[Python-Dev] Breaking up the stdlib (Was: release cadence)

Steven D'Aprano steve at pearwood.info
Tue Jul 5 23:11:16 EDT 2016

On Tue, Jul 05, 2016 at 08:01:43PM +0200, Petr Viktorin wrote:

> In the tkinter case, compiling for source is easy on a developer's
> computer, but doing that on a headless server brings in devel files for
> the entire graphical environment.
> Are you saying Python on servers should have a way to do turtle
> graphics, otherwise it's not Python?

That's a really good question.

I don't think we have an exact answer to "What counts as Python?". It's 
not like EMCAScript (Javascript) or C where there's a standard that 
defines the language and standard modules. We just have some de facto 

- CPython is definitely Python;
- Jython is surely Python, even if it lacks the byte-code of CPython and 
  some things behave slightly differently;
- MicroPython is probably Python, because nobody expects to be able to 
  run Tkinter GUI apps on an embedded device with 256K or RAM;

but it's hard to make that judgement except on a case-by-case basis.

I think though that even if there's no documented line, most people 
recognise that there are "core" and "non-core" standard modules. dis and 
tkinter are non-core: if µPython leaves out tkinter, nobody will be 
surprised; if Jython leaves out dis, nobody will hold it against them; 
but if they leave out math or htmllib that's another story.

So a headless server can probably leave out tkinter; but a desktop 

> > The other extreme is Javascript/Node.js, where the "just use pip" (or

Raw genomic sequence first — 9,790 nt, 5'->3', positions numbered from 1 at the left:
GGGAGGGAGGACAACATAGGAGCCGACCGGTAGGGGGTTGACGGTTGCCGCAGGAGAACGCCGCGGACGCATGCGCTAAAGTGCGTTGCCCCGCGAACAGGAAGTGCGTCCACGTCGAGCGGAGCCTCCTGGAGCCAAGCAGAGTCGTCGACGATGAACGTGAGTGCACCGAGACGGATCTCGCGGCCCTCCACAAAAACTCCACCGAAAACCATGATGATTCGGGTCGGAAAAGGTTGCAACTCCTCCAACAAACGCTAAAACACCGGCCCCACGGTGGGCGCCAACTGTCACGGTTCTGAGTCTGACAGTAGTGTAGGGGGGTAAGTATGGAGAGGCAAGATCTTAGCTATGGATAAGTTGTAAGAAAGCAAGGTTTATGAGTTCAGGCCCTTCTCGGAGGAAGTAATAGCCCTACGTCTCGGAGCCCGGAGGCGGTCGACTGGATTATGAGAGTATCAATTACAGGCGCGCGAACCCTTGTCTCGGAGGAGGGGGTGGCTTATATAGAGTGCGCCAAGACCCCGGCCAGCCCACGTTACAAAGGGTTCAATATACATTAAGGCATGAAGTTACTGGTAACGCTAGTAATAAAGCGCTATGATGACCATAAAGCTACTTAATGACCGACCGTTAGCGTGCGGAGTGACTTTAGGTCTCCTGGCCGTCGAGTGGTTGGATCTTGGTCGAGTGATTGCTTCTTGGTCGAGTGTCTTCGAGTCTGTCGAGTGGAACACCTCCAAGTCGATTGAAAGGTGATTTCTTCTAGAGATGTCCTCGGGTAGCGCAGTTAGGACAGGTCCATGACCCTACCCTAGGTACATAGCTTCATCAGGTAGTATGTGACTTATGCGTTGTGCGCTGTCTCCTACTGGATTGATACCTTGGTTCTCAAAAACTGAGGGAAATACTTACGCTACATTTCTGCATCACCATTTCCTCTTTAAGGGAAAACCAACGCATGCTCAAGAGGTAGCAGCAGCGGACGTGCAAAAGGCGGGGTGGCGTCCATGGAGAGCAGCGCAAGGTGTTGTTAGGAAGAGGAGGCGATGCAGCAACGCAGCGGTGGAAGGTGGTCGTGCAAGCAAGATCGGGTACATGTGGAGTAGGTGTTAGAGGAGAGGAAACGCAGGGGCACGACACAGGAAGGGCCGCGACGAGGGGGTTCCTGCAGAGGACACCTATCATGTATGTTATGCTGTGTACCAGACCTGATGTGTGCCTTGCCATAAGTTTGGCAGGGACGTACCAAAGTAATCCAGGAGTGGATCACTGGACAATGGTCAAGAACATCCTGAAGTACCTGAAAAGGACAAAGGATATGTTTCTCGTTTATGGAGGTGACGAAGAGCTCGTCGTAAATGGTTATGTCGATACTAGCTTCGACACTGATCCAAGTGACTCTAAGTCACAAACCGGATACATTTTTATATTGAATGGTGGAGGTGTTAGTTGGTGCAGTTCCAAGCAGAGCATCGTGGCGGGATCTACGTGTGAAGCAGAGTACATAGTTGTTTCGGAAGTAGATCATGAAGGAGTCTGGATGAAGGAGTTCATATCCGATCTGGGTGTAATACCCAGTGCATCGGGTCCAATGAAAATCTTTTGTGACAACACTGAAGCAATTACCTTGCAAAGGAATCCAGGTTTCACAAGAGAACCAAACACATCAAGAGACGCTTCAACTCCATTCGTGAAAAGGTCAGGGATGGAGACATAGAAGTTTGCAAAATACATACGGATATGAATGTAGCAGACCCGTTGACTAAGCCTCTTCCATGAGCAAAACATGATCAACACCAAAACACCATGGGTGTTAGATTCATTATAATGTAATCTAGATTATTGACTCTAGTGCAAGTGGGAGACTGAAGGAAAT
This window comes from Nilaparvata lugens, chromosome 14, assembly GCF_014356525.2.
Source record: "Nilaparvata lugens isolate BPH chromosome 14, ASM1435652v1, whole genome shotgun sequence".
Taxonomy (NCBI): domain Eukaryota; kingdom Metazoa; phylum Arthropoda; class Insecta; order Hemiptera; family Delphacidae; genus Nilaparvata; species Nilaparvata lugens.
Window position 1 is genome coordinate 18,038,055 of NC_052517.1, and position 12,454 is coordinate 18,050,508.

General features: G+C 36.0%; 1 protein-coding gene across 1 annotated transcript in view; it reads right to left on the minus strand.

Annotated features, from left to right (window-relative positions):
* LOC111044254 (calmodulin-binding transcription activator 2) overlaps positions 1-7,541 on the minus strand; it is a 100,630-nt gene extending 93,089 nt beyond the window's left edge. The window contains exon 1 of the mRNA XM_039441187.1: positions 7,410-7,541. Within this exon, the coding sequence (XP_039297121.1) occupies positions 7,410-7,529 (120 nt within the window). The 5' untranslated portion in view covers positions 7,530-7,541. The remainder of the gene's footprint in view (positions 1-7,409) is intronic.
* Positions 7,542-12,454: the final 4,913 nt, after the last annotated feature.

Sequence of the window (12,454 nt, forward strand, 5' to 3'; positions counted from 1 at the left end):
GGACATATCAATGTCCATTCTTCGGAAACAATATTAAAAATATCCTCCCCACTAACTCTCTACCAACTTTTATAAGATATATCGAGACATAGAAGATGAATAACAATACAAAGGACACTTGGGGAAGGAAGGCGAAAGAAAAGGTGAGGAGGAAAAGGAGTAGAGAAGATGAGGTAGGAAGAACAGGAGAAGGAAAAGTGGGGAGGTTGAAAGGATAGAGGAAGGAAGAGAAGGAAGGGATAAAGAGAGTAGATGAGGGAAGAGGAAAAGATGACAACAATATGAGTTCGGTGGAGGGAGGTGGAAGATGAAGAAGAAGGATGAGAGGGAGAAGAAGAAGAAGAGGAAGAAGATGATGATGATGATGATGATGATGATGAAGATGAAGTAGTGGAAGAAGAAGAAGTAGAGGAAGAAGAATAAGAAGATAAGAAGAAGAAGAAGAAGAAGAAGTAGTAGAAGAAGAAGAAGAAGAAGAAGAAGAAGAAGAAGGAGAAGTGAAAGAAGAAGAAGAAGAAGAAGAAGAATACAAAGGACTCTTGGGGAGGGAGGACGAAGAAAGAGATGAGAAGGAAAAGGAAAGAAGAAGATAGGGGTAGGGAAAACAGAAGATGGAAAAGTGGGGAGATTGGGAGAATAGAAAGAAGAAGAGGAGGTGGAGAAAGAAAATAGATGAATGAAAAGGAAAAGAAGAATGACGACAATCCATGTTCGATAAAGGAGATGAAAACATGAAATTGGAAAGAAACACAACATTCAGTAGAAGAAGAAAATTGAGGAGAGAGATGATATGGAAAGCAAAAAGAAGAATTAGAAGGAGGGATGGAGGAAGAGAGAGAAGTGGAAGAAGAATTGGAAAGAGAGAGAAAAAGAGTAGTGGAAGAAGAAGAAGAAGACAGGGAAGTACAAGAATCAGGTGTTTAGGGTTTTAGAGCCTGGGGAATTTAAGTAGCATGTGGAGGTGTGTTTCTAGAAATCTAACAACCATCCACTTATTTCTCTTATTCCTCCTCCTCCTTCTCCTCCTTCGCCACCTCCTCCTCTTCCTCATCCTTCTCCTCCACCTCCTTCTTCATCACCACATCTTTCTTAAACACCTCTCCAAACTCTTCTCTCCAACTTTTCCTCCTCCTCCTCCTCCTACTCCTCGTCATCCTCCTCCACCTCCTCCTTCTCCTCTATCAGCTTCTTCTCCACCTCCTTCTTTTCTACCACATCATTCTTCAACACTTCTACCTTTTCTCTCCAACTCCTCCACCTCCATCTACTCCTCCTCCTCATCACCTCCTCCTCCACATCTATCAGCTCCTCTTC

> > npm in this case) philosophy has been taken to such extremes that one 
> > developer practically brought down the entire Node.js ecosystem by 
> > withdrawing an eleven line module, left-pad, in a fit of pique.
> > 
> > Being open source, the damage was routed around quite quickly, but 
> > still, I think it's a good cautionary example of how a technological 
> > advance can transform a programming culture to the worse.
> I don't understand the analogy. Should the eleven-line module have been
> in Node's stdlib? Outside of stdlib, people are doing this.

The point is that Javascript/Node.js is so lacking in batteries that the 
community culture has gravitated to an extreme version of "just use 
pip". I'm not suggesting that you, or anyone else, has proposed that 
Python do the same, only that there's a balance to be found between the 
extremes of "everything in the Python ecosystem should be part of the 
standard installation" and "next to nothing should be part of the 
standard installation".

The hard part is deciding where that balance should be :-)


More information about the Python-Dev mailing list